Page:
The concept of collision layers and masks in Godot 4 plays a crucial role in managing collisions and interactions between different elements in the game world. Understanding how to work with layers and masks is essential for creating complex and interactive game environments. This tutorial will guide you through the concepts of collision layers and masks in Godot 4.
What are Collision Layers and Masks
In Godot, collision layers and masks are used to control interactions between different elements such as objects, scenes, and physics bodies. This system allows for intricate control over the behavior and interactions of game objects in a scene.
Collision Layers essentially specify the category to which the object belongs. They indicate which layer or layers the object is associated with. (Object X exists on specified layers).
Collision Masks, on the other hand, determine the interaction between objects. They define the layers with which interaction will occur, allowing for precise control over which objects can interact with each other. (Object X will interact with other objects on specified layers).
If this does not make it any clearer for you, continue reading this quick tutorial about collision layers and masks.
Creating the Scene for Collision Layers and Masks in Godot 4
For this tutorial, I use a pack from kenney.nl. Those assets packs are always great, but you can use whatever you like, of course.
- Create a new Godot project.
- Go to Scene > New Scene and choose a Scene2D.
- First, let’s add a Camera2D node and tweak the zoom if necessary (in my case, it is 4.0).
- Now add a CharacterBody2D to the scene and call it “Player”.
- Below the Player, add a CollisionShape2D and a Sprite2D.
- Duplicate the Player and call it “Enemy”.
- Under Enemy, additionally add an Area2D node, call it “Hitbox” and add another CollisionShape2D under that.
- Next, add a StaticBody2D to the base scene.
- Under this StaticBody2D, again, add a CollisionShape2D and a Sprite2D.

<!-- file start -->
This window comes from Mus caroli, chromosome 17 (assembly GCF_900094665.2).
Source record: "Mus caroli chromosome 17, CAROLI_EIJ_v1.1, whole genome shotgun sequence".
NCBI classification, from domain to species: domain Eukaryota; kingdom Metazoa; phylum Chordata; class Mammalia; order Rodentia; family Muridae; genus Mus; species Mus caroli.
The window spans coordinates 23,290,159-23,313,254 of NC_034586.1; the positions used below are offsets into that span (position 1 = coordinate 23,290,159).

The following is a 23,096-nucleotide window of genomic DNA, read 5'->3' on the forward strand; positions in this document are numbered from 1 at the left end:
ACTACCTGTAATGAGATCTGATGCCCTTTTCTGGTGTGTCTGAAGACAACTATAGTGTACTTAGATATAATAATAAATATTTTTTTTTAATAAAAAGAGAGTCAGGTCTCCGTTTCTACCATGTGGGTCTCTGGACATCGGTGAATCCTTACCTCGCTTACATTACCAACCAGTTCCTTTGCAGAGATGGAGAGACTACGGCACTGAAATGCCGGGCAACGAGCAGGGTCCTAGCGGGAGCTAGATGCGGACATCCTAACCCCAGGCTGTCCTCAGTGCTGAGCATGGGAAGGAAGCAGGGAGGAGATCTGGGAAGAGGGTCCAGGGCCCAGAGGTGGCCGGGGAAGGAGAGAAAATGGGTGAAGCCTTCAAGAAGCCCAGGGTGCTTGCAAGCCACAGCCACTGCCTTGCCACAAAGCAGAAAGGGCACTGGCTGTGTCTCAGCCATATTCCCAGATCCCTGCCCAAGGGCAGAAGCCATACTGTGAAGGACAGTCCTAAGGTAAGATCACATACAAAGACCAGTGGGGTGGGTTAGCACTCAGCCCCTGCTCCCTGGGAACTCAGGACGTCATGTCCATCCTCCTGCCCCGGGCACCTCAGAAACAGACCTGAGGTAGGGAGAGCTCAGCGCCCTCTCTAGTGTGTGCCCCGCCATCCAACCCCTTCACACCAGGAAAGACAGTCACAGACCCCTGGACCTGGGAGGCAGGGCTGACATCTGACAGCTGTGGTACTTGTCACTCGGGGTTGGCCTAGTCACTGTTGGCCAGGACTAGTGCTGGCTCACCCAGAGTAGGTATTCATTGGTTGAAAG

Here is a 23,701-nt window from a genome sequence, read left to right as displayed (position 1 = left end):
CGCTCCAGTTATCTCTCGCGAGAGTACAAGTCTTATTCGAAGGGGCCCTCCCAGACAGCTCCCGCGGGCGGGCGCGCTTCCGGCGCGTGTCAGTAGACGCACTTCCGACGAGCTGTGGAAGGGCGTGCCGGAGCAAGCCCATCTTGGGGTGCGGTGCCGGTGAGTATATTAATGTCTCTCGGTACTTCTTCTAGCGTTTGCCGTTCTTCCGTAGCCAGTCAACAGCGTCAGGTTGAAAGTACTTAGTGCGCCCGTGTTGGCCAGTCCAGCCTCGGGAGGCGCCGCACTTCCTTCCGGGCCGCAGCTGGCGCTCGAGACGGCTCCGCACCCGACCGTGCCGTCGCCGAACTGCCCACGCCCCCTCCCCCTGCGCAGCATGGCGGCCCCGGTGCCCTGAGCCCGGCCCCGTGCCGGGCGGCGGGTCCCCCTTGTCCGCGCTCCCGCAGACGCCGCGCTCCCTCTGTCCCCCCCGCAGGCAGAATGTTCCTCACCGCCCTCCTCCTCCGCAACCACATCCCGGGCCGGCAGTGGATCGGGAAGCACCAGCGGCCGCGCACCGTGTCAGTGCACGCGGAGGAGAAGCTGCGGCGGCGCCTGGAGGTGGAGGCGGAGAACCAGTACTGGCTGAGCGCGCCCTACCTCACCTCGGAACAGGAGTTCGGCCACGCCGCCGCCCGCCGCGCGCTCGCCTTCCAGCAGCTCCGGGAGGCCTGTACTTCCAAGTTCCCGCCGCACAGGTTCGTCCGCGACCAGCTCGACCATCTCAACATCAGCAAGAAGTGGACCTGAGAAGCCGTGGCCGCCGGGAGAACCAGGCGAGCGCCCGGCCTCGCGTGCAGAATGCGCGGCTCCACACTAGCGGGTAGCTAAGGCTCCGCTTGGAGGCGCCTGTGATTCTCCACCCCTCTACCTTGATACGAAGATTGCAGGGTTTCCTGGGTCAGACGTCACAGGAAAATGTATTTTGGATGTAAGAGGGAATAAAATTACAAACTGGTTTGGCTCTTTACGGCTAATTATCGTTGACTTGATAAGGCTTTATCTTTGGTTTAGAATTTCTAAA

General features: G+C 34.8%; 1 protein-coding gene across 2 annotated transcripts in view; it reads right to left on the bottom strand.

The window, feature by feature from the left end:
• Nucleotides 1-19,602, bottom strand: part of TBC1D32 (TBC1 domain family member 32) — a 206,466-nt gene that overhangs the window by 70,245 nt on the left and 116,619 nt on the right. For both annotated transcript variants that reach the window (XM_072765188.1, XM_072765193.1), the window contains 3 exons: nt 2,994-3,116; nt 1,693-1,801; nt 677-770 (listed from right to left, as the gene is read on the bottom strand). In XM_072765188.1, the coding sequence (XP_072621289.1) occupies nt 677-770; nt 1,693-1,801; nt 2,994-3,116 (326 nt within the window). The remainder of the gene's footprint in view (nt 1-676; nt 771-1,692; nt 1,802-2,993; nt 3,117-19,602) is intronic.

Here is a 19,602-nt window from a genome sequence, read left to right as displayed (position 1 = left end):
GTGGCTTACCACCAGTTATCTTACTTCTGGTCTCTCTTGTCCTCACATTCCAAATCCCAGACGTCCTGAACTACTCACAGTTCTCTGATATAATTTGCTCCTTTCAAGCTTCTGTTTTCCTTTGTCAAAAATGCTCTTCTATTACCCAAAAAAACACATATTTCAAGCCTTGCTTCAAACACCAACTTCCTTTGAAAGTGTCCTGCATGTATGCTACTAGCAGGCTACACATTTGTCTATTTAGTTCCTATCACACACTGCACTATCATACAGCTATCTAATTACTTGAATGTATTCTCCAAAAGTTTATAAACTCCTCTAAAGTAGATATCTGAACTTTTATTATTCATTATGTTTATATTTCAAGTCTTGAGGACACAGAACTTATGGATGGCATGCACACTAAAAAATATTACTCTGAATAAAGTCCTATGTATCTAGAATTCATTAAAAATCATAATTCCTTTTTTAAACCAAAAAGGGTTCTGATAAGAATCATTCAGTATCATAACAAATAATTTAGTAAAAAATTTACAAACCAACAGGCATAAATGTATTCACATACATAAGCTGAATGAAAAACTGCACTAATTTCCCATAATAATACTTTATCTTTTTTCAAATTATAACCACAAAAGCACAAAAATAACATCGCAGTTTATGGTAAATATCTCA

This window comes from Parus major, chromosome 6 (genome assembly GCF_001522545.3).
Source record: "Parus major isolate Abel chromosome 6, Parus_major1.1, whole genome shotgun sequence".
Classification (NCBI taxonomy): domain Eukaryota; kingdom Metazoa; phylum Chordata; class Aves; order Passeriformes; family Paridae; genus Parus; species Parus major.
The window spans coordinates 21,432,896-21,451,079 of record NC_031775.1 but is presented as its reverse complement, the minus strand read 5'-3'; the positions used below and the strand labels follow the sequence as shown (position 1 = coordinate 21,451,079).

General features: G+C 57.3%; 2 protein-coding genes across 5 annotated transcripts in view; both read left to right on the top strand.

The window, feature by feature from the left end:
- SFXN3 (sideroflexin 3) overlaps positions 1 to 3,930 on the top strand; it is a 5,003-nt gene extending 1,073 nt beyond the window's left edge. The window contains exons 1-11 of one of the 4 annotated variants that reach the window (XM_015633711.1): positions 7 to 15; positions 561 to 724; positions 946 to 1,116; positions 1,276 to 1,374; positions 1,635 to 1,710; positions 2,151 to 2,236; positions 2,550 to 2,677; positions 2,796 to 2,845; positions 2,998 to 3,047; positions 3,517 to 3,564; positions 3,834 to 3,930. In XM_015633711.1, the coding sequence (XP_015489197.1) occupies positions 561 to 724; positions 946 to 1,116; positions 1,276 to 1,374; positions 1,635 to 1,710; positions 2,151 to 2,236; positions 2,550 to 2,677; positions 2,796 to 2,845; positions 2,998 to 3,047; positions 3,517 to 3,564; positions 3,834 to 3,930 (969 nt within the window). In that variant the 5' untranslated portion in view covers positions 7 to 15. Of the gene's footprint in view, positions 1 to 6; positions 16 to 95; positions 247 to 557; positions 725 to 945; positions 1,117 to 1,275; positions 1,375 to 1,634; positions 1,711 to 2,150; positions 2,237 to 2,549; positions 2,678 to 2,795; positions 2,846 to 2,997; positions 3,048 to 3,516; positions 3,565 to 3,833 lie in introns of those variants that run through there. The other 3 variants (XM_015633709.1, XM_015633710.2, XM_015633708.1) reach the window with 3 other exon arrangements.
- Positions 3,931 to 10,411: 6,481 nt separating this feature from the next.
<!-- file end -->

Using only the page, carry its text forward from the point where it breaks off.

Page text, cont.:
- Then duplicate the StaticBody2D two more times.
- Call them “Floor”, “Wall_L” and “Wall_R”.
- Add another Area2D to the scene and call it “Coin”.
- Under it, add a CollisionShape2D and a Sprite2D.
- Add the appropriate images to all the Sprite2Ds.
- Also, add RectangleShape2Ds for all CollisionShape2Ds and more or less tailor them to fit the sprites (I have them all set to 16×16 pixels, except the floor, which is 208×16 pixels).
- At the end, the scene should look something like this:
Player, Coin and Enemy Behavior
- Next, we want the player, the coin and enemy to be able to move and interact.
- Attach a new script to the Player by clicking on it, and then click the green plus above the scene tree (Attach new Script).
- We keep this very simple. Add the following code to the player script:
extends CharacterBody2D const SPEED = 90.0 @onready var sprite : Sprite2D = $Sprite2D func _physics_process(_delta: float) -> void: # Input direction with arrow keys: var direction = Input.get_axis("ui_left", "ui_right") # Accelerate or stop if direction: velocity.x = direction * SPEED else: velocity.x = move_toward(velocity.x, 0, SPEED) # Move the CharacterBody2D move_and_slide() func get_hit() -> void: # Just a tween to signal the player getting hit: var tween = create_tween().set_loops(3) tween.tween_property(sprite, "modulate", Color(1, 0, 0), .1) tween.tween_property(sprite, "modulate", Color(1, 1, 1), .1)
- Tip: If you want to learn more about the Tween, you can check out my tutorial about it.